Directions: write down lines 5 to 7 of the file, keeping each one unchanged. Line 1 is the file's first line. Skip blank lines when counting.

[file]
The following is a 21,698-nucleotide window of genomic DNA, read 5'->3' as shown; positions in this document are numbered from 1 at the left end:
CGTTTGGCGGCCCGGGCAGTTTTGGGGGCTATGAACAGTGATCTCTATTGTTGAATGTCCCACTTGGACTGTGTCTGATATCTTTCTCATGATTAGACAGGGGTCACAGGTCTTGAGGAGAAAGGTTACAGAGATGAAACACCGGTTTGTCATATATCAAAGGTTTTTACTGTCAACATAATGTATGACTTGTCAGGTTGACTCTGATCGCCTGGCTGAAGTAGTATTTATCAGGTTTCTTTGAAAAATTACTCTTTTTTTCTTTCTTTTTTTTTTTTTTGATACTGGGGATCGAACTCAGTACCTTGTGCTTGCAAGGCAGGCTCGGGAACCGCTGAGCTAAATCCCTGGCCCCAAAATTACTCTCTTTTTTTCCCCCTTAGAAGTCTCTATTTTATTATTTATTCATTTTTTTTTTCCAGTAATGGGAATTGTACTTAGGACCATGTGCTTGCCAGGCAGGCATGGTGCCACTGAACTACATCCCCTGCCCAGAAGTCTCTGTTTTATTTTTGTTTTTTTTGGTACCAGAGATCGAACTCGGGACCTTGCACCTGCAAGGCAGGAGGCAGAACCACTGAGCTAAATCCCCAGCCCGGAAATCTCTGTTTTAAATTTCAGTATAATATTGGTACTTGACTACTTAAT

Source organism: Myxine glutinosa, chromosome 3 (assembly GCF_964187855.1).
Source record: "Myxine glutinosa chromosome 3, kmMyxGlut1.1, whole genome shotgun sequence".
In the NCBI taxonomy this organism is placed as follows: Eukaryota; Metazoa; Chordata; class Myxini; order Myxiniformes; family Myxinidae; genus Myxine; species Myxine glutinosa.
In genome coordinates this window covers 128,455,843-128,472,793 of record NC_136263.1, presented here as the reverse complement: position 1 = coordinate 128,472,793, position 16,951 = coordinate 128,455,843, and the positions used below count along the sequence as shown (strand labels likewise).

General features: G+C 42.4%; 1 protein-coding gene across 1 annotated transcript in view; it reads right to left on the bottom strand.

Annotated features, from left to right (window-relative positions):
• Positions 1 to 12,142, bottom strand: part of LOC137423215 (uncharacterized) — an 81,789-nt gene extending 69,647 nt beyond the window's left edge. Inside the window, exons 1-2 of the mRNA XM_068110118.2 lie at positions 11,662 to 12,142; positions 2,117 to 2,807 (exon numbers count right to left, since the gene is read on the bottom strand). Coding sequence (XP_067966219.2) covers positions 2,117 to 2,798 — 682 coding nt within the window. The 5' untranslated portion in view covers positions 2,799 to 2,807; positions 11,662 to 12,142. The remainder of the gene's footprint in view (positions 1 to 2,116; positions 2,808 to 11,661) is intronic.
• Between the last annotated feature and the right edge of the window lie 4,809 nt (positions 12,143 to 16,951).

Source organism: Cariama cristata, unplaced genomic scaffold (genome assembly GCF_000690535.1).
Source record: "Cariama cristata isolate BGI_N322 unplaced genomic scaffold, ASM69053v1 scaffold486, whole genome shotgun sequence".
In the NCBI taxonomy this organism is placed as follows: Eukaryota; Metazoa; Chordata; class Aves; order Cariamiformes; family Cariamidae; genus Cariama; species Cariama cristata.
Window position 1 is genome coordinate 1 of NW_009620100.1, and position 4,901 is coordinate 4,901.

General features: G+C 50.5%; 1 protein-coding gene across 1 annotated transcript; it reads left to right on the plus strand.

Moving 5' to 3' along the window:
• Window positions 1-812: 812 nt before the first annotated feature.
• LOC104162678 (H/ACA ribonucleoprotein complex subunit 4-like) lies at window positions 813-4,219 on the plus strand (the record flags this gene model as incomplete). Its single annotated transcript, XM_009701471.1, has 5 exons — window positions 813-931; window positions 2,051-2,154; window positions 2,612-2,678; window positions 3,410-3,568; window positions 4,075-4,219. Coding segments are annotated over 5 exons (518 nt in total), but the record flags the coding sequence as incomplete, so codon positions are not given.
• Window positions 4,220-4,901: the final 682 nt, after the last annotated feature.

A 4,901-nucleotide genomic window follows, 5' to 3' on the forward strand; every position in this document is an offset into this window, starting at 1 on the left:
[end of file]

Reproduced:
In the NCBI taxonomy this organism is placed as follows: Eukaryota; Metazoa; Chordata; class Myxini; order Myxiniformes; family Myxinidae; genus Myxine; species Myxine glutinosa.
In genome coordinates this window covers 128,455,843-128,472,793 of record NC_136263.1, presented here as the reverse complement: position 1 = coordinate 128,472,793, position 16,951 = coordinate 128,455,843, and the positions used below count along the sequence as shown (strand labels likewise).

General features: G+C 42.4%; 1 protein-coding gene across 1 annotated transcript in view; it reads right to left on the bottom strand.